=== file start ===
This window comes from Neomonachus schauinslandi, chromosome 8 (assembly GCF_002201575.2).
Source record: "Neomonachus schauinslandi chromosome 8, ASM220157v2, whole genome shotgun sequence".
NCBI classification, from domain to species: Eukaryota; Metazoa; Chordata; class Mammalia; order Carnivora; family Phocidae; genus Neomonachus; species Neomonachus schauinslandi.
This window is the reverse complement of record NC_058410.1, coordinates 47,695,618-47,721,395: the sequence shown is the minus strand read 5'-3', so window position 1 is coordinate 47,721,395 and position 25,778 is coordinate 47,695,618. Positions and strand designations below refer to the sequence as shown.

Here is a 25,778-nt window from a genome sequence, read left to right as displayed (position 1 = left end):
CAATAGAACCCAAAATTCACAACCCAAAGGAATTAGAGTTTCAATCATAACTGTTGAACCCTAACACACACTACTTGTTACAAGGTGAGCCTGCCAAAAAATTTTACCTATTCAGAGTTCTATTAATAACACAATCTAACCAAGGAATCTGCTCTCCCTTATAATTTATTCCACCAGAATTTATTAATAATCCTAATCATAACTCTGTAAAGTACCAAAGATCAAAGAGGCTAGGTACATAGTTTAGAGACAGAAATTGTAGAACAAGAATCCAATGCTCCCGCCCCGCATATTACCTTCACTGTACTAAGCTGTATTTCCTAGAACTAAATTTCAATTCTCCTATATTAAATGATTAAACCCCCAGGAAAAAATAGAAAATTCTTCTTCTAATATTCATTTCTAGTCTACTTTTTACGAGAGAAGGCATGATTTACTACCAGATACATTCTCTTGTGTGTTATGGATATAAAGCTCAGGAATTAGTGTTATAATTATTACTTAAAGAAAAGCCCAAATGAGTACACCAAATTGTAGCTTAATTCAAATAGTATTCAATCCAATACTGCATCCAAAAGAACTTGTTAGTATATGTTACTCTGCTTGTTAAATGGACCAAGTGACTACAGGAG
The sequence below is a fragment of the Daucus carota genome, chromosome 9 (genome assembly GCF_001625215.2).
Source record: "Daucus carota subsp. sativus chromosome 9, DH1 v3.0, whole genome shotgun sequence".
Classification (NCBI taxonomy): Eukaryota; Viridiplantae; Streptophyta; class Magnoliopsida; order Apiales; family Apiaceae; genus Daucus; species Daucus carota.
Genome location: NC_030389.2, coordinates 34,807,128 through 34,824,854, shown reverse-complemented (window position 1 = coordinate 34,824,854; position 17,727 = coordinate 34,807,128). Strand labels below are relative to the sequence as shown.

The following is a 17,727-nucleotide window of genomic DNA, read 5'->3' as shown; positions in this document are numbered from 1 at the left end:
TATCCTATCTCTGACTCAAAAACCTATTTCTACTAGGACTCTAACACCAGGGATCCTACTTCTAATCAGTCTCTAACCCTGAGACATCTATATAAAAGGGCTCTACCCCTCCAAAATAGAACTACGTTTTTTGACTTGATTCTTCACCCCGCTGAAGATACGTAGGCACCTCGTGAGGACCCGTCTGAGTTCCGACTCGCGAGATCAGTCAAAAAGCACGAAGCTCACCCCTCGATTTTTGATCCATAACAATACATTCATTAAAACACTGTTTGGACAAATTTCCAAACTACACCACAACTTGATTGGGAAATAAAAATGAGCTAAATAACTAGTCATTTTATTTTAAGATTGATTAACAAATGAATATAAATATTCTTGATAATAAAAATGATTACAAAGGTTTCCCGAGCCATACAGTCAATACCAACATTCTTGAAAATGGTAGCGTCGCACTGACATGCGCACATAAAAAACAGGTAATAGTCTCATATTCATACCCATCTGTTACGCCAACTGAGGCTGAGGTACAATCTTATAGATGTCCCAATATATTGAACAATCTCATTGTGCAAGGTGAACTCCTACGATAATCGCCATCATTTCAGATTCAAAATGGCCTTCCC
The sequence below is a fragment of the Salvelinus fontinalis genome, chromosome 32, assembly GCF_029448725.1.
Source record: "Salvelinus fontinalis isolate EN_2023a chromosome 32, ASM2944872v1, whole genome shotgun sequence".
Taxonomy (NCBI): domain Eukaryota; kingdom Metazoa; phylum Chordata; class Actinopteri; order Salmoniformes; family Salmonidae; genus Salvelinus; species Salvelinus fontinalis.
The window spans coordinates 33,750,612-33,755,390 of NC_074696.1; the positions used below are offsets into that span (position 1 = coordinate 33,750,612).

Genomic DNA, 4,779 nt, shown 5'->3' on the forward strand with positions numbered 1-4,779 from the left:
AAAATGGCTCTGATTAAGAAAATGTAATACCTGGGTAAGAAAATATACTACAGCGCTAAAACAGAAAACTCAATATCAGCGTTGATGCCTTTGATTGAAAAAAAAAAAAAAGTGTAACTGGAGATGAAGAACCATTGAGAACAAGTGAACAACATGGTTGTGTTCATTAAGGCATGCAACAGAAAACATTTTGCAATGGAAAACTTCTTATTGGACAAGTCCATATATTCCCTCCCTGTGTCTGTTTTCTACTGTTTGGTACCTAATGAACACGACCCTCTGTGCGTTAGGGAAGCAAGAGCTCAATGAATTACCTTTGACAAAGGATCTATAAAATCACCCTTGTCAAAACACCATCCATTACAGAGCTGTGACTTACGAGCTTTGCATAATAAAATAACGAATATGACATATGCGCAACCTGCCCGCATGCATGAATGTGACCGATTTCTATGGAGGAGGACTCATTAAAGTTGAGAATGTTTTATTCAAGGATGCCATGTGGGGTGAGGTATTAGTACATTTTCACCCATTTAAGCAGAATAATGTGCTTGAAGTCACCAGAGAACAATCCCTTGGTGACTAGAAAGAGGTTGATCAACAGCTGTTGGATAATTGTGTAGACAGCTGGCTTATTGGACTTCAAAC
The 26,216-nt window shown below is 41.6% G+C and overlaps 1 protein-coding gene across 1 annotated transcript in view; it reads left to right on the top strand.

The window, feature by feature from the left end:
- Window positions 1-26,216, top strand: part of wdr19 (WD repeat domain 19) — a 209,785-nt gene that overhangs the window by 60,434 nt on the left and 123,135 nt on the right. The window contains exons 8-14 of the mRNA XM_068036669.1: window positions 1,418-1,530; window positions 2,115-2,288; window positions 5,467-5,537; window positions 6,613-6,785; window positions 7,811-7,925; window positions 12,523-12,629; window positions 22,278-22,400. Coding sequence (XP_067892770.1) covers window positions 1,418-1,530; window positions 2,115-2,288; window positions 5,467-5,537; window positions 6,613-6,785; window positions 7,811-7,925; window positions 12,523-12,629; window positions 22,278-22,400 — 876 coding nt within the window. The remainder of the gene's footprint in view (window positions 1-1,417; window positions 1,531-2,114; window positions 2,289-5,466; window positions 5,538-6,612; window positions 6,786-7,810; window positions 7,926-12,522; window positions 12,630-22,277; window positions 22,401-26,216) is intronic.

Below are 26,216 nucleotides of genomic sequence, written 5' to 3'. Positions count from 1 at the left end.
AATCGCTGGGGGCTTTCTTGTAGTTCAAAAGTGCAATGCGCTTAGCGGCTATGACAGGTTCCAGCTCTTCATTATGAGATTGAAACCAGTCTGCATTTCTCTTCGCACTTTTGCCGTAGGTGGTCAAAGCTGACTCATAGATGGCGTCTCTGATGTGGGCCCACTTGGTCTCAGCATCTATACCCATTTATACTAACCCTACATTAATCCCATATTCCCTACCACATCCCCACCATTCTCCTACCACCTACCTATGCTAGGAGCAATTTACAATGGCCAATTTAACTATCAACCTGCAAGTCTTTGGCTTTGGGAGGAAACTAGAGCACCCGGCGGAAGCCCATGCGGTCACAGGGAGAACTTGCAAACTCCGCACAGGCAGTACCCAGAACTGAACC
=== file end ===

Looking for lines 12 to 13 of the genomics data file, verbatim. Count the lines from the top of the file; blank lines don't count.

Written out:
TATCCTATCTCTGACTCAAAAACCTATTTCTACTAGGACTCTAACACCAGGGATCCTACTTCTAATCAGTCTCTAACCCTGAGACATCTATATAAAAGGGCTCTACCCCTCCAAAATAGAACTACGTTTTTTGACTTGATTCTTCACCCCGCTGAAGATACGTAGGCACCTCGTGAGGACCCGTCTGAGTTCCGACTCGCGAGATCAGTCAAAAAGCACGAAGCTCACCCCTCGATTTTTGATCCATAACAATACATTCATTAAAACACTGTTTGGACAAATTTCCAAACTACACCACAACTTGATTGGGAAATAAAAATGAGCTAAATAACTAGTCATTTTATTTTAAGATTGATTAACAAATGAATATAAATATTCTTGATAATAAAAATGATTACAAAGGTTTCCCGAGCCATACAGTCAATACCAACATTCTTGAAAATGGTAGCGTCGCACTGACATGCGCACATAAAAAACAGGTAATAGTCTCATATTCATACCCATCTGTTACGCCAACTGAGGCTGAGGTACAATCTTATAGATGTCCCAATATATTGAACAATCTCATTGTGCAAGGTGAACTCCTACGATAATCGCCATCATTTCAGATTCAAAATGGCCTTCCC
The sequence below is a fragment of the Salvelinus fontinalis genome, chromosome 32, assembly GCF_029448725.1.